ATLANTA--A natural process that occurs during photosynthesis could lead to the design of more efficient artificial solar cells, according to researchers at Georgia State University.
During photosynthesis, plants and other organisms, such as algae and cyanobacteria, convert solar energy into chemical energy that can later be used as fuel for activities. In plants, light energy from the sun causes an electron to rapidly move across the cell membrane. In artificial solar cells, the electron often returns to its starting point and the captured solar energy is lost. In plants, the electron virtually never returns to its starting point, and this is why solar energy capture in plants is so efficient. A process called inverted-region electron transfer could contribute to inhibiting this "back electron transfer."
This study's findings, published in the journal Proceedings of the National Academy of Sciences, provide quantitative evidence that inverted-region electron transfer is responsible for the very high efficiency associated with solar energy conversion in photosynthesis.
Theoretical work on this phenomenon won Dr. Rudolph Marcus the 1992 Nobel Prize in Chemistry, but until now the mechanism has not been demonstrated in natural photosynthetic systems. The researchers studied photosynthetic reaction centers from the freshwater cyanobacterium species Synechocystis, which has the same photosynthetic machinery as plants.
"We were able to reveal the existence of the mechanism for the first time by inventing a method to allow us to successfully undertake the required challenging experiments," said Dr. Gary Hastings, lead author and professor in the Department of Physics and Astronomy at Georgia State. "Our findings point to new ways on how one might think about designing artificial solar cells that can be used, for example, for producing hydrogen gas, which can be used as a clean and renewable fuel."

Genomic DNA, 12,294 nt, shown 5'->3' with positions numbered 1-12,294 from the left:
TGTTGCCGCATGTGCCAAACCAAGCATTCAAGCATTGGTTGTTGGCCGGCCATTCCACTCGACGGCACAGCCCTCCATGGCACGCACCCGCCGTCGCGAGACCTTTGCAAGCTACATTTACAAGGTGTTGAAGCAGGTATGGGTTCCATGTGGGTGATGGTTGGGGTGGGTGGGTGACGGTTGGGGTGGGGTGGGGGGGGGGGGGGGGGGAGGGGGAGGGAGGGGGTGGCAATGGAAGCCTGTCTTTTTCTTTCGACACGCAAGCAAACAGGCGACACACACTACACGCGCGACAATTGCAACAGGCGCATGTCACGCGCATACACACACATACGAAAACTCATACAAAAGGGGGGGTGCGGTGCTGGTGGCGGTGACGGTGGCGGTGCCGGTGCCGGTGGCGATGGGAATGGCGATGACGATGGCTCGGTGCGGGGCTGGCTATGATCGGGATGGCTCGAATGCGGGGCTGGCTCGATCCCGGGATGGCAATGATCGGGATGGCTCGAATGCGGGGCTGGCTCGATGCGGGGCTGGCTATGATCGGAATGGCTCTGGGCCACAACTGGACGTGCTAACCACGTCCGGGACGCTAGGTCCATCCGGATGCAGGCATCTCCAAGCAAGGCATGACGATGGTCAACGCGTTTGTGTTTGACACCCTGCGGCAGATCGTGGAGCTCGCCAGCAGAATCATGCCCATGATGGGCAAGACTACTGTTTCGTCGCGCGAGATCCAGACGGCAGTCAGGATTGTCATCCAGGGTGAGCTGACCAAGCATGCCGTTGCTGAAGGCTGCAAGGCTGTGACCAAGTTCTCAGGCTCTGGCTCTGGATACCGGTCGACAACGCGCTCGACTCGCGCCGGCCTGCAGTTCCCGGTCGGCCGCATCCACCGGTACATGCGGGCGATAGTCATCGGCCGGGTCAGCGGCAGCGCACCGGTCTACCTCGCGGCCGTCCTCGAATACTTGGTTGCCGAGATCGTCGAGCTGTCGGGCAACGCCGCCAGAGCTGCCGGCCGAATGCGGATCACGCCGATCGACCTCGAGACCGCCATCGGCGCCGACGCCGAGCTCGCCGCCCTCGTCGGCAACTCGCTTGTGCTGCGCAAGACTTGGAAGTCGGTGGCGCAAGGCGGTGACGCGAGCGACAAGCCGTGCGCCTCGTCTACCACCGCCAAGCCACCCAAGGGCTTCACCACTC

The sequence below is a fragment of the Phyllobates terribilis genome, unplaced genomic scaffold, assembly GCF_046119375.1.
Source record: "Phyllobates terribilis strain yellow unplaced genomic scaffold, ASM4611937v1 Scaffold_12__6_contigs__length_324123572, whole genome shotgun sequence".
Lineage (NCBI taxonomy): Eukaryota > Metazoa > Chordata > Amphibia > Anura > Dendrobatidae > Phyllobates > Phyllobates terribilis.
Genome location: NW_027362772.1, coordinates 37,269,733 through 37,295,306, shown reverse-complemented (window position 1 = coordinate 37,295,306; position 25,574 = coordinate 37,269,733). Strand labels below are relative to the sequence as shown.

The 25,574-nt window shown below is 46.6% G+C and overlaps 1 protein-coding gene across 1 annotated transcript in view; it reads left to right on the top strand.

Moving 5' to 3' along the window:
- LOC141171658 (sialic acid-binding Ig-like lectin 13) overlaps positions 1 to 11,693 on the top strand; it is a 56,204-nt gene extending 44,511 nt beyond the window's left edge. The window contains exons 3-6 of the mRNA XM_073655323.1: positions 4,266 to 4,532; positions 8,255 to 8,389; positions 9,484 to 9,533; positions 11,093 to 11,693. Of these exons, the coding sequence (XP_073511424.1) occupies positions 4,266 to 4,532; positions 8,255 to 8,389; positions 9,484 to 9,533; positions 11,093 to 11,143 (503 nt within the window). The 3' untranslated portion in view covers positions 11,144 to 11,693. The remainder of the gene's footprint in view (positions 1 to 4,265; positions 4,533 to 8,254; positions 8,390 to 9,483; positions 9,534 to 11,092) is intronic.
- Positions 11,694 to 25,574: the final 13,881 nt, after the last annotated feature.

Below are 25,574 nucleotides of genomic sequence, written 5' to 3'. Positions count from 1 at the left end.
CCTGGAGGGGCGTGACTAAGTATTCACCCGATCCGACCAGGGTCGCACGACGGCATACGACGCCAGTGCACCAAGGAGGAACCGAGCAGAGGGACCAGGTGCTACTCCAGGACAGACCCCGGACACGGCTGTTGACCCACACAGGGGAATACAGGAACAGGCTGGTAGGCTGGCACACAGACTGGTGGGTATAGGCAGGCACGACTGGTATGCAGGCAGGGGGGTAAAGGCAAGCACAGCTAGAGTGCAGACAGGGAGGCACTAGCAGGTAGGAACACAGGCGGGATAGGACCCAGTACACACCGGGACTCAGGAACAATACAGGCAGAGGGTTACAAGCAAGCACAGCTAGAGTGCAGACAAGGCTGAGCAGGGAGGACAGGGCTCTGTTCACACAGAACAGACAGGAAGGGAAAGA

Solar energy, the cleanest and most abundant renewable energy source available, can be converted into thermal, chemical or electrical energy. By tapping into and converting a tiny fraction of the solar energy that falls on the earth each year, humans' increasing thirst for energy may be quenched, Hastings said. The solar market industry in the United States is working to scale up the production of solar technology and drive down costs, but it faces some challenges, according to the Solar Energy Industries Association.
"Plants convert solar energy ultra-efficiently, considerably more efficiently than any artificial solar cell," Hastings said. "In photosynthesis, light comes in, an electron moves across a membrane and it doesn't come back. The big problem with artificial systems is the electron does go back much of the time. That's the real heart of why plants are so efficient at converting solar energy.
"The details that underlie efficient solar energy conversion in plants are poorly understood. This is unfortunate, as detailed knowledge in this area is important to aid in quests to design economically viable artificial solar converters. Our work has revealed one design principle that is at play in efficient solar energy conversion in plants, and the hope is that this principle could be utilized in the design of new and better types of artificial solar cells."
Dr. Hiroki Makita of Georgia State is a co-author of the study.
The study was funded by the Qatar National Research Fund.